“At the beginning of my residency, I explored Prescot Town Centre’s rich history with its residents through a series of Photography and Memory Fairs. People’s archival photographs and stories revealed how much the ‘High Street’ has played an important and fond role in their lives – their first kiss, watching television for the first time through a shop window or looking forward to your pick and mix sweets on a Saturday.
In 2022, I established a weekly photography club at Prescot Church Hall which gave local residents the opportunity to develop their photographic skills and contribute to documenting their ‘High Street’ using portraiture and street photography. The weekly photography walks have revealed for many Prescot’s rich and hidden history. The participant’s have highlighted that the ‘High Street’ should still be the beating heart of our town centres and have been enthusiastic about capturing a slice of social history – photographing shoppers, shop/business owners and their staff and the buildings/spaces they frequent most days to shop and socialise.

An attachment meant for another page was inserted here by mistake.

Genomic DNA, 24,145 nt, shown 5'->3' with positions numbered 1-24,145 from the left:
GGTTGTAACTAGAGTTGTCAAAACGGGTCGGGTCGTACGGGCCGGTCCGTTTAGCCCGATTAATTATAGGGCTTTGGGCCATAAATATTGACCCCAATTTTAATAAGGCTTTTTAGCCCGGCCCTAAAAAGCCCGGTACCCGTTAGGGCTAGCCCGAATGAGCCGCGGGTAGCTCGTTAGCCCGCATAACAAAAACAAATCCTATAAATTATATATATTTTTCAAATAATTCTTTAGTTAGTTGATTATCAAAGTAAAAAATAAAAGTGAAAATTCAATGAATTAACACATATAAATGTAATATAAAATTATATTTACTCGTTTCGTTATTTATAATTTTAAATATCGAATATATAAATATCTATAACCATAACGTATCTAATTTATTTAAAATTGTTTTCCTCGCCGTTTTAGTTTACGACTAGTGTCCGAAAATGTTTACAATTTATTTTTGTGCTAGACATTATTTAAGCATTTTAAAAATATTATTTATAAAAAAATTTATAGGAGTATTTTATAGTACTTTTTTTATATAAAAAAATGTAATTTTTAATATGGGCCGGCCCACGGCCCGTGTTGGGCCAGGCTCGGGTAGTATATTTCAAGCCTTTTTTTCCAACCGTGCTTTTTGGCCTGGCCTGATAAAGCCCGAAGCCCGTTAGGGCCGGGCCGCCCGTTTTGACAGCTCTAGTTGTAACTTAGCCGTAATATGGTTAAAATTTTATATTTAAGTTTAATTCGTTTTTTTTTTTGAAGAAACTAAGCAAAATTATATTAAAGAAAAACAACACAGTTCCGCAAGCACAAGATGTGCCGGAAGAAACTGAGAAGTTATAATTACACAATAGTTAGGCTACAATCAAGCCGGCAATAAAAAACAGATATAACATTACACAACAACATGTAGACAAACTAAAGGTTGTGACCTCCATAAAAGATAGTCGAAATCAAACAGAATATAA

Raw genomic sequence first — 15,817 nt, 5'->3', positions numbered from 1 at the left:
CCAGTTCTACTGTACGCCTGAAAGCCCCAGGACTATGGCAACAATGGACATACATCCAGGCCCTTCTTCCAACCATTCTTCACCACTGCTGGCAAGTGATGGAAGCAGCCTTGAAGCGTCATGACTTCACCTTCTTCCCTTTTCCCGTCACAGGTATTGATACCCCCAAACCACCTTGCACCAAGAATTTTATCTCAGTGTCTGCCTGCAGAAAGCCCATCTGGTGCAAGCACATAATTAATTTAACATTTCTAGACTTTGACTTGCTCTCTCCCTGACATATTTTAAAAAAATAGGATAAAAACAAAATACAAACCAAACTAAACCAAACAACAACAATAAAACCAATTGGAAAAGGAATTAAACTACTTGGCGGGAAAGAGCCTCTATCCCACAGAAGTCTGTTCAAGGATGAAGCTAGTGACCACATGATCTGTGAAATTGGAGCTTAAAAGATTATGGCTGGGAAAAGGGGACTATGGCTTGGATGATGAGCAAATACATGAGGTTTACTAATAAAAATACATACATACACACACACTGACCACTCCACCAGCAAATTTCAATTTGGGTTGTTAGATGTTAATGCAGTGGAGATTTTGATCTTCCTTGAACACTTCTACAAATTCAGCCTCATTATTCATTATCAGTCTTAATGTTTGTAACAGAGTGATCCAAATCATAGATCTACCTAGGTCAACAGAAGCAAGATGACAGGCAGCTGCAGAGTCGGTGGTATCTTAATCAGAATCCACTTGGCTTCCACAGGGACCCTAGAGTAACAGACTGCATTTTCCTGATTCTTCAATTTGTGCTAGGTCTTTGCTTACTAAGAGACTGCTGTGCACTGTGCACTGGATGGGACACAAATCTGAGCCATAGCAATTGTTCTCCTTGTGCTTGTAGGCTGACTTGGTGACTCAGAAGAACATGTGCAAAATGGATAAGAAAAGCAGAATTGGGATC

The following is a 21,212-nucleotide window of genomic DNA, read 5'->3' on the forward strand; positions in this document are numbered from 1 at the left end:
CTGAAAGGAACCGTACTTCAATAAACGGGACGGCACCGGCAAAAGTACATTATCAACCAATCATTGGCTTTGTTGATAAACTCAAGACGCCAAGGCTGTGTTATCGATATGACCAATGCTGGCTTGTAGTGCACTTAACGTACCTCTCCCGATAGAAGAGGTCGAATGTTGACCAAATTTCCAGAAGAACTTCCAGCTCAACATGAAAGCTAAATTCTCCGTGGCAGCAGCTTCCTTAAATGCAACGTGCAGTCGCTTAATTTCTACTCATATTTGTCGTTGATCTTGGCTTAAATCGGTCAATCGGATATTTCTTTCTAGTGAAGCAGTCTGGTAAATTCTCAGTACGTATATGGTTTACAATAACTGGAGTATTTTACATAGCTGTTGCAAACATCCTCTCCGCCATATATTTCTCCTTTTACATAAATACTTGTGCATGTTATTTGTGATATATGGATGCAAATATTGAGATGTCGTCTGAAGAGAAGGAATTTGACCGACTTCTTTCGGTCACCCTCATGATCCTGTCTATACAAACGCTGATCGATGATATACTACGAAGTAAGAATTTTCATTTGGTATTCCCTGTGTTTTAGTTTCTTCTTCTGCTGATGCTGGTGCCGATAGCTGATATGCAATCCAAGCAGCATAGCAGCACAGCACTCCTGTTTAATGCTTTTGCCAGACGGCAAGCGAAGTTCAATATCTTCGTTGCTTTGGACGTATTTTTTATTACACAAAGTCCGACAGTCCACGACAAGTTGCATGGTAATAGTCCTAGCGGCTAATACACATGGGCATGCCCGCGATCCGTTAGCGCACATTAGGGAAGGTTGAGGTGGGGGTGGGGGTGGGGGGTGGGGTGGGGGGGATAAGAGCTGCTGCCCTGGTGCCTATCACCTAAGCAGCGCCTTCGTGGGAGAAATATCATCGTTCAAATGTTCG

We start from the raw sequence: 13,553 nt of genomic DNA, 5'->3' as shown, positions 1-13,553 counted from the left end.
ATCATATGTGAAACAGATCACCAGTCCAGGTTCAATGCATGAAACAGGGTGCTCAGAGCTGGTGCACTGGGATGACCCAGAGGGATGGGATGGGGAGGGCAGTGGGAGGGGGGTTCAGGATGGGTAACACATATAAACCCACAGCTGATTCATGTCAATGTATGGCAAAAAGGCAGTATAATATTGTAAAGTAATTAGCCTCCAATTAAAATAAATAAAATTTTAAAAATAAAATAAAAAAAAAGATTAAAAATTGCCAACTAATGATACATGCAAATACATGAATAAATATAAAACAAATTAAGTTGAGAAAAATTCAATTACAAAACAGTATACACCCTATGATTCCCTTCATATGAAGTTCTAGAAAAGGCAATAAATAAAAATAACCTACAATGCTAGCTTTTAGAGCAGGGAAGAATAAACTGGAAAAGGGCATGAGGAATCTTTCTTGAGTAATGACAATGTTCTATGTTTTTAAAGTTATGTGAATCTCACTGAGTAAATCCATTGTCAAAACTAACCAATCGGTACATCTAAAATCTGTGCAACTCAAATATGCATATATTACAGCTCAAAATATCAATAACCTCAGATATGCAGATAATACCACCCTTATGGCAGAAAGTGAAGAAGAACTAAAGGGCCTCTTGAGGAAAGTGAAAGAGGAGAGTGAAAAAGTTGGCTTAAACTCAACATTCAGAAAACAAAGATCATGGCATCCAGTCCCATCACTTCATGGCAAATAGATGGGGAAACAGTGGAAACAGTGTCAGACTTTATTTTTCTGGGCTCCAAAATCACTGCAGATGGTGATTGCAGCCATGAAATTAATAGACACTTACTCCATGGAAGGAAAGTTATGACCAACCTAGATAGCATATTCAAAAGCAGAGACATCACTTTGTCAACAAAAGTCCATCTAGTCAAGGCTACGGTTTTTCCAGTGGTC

I’m so proud by the quality of work that has been produced and how the participants have embraced capturing their town centre. This collaboration and co-produced work has shown how the ‘High Street’ has evolved yet still gives a sense of identity and pride. A place that was, still is and should be for future generations it’s beating heart”.
Tony is a Merseyside-based photographic artist who was brought up in Knowsley and attended an art foundation course in Prescot. He has 25 years’ experience of delivering socially-engaged art projects, including a recent three-year project in Kirkby. He has a passion and a desire to connect and collaborate with people who are usually excluded from participating in and producing art. His work also focuses on people and place, and how communities define themselves.
See Tony’s website with examples of his work here www.digitintherib.co.uk